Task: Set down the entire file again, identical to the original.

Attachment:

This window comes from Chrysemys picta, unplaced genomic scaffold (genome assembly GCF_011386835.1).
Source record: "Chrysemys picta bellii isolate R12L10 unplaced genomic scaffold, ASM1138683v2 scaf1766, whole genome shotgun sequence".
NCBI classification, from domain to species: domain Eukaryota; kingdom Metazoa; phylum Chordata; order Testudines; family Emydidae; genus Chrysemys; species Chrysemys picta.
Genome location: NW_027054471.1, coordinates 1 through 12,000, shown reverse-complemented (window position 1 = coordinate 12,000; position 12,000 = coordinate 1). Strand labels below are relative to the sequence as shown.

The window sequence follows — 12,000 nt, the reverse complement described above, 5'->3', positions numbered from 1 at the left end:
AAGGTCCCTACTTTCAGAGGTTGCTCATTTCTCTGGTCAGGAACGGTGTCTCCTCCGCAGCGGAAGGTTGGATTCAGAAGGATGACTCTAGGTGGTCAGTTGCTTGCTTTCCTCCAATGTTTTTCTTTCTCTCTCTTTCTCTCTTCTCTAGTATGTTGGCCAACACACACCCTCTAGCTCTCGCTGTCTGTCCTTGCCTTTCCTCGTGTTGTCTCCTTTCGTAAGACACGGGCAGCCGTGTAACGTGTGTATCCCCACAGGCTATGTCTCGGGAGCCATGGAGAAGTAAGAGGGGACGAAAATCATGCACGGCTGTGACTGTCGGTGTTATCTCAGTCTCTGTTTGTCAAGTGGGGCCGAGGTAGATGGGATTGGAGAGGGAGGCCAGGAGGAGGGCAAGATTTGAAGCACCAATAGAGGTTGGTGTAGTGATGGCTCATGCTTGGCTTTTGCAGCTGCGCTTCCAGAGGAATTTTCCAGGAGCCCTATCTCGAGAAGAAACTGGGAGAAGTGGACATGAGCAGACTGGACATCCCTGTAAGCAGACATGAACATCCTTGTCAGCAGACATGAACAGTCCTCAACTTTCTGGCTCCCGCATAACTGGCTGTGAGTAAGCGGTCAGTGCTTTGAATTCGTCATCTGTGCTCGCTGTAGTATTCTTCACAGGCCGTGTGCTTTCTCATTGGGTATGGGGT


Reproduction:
This window comes from Chrysemys picta, unplaced genomic scaffold (genome assembly GCF_011386835.1).
Source record: "Chrysemys picta bellii isolate R12L10 unplaced genomic scaffold, ASM1138683v2 scaf1766, whole genome shotgun sequence".
NCBI classification, from domain to species: domain Eukaryota; kingdom Metazoa; phylum Chordata; order Testudines; family Emydidae; genus Chrysemys; species Chrysemys picta.
Genome location: NW_027054471.1, coordinates 1 through 12,000, shown reverse-complemented (window position 1 = coordinate 12,000; position 12,000 = coordinate 1). Strand labels below are relative to the sequence as shown.

The window sequence follows — 12,000 nt, the reverse complement described above, 5'->3', positions numbered from 1 at the left end:
AAGGTCCCTACTTTCAGAGGTTGCTCATTTCTCTGGTCAGGAACGGTGTCTCCTCCGCAGCGGAAGGTTGGATTCAGAAGGATGACTCTAGGTGGTCAGTTGCTTGCTTTCCTCCAATGTTTTTCTTTCTCTCTCTTTCTCTCTTCTCTAGTATGTTGGCCAACACACACCCTCTAGCTCTCGCTGTCTGTCCTTGCCTTTCCTCGTGTTGTCTCCTTTCGTAAGACACGGGCAGCCGTGTAACGTGTGTATCCCCACAGGCTATGTCTCGGGAGCCATGGAGAAGTAAGAGGGGACGAAAATCATGCACGGCTGTGACTGTCGGTGTTATCTCAGTCTCTGTTTGTCAAGTGGGGCCGAGGTAGATGGGATTGGAGAGGGAGGCCAGGAGGAGGGCAAGATTTGAAGCACCAATAGAGGTTGGTGTAGTGATGGCTCATGCTTGGCTTTTGCAGCTGCGCTTCCAGAGGAATTTTCCAGGAGCCCTATCTCGAGAAGAAACTGGGAGAAGTGGACATGAGCAGACTGGACATCCCTGTAAGCAGACATGAACATCCTTGTCAGCAGACATGAACAGTCCTCAACTTTCTGGCTCCCGCATAACTGGCTGTGAGTAAGCGGTCAGTGCTTTGAATTCGTCATCTGTGCTCGCTGTAGTATTCTTCACAGGCCGTGTGCTTTCTCATTGGGTATGGGGT